Two-state thermodynamics and transport properties for water as zeroth-order results of a "bond lattice" model

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Abstract

A simple model for the anomalous excess thermodynamic properties of water is described which, without postulation of molecular species, leads to a "two-state" thermodynamic description as zeroth-order approximation. The model, which is consistent with the common notion that water is best regarded as a disrupted tetrahedral network, involves the concept of elementary configurational excitations of an initially totally connected random network ground-state quasi-lattice. The zeroth-order equations allow a better description of the configuration heat capacity of water and its temperature dependence than those achieved by "mixture model" two-state equations. The model also appears consistent with proton magnetic resonance chemical shift data and with the broad-band aspects of infrared and Raman spectral findings. With an additional postulate concerning the cooperative nature of the flow process, but without additional parameters, the non-Arrhenius temperature dependence of viscosity and other relaxation processes is correctly described and the negative "volume of activation" is accounted for. A glass transition near 159°K is predicted. It is suggested that first-order corrections to the model, which would take into account the cooperative aspects of hydrogen bonding in water suggested by recent quantum-mechanical calculations on static groups, effect mainly the low temperature properties. Their inclusion may lead to an account of the accelerating negative thermal expansion coefficient observed for highly supercooled water.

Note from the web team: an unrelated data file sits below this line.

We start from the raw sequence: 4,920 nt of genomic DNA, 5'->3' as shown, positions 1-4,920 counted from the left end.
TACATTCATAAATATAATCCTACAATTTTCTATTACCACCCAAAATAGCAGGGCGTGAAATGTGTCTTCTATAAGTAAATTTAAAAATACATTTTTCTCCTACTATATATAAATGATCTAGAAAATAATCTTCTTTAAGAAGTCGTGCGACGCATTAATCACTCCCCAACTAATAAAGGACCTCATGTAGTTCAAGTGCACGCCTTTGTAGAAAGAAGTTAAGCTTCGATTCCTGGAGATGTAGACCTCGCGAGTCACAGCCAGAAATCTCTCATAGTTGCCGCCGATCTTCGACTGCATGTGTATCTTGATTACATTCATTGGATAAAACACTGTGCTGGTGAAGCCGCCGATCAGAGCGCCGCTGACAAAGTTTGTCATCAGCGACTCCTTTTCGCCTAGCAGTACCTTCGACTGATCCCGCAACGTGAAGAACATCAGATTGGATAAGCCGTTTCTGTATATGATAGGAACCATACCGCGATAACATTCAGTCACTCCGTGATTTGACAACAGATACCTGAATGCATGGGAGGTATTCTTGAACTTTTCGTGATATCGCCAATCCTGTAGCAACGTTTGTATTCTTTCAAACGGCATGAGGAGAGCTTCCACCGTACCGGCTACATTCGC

Original languageEnglish (US)
Pages (from-to)3698-3705
Number of pages8
JournalJournal of physical chemistry
Volume75
Issue number24
StatePublished - Dec 1 1971

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ASJC Scopus subject areas

  • Engineering(all)
  • Physical and Theoretical Chemistry

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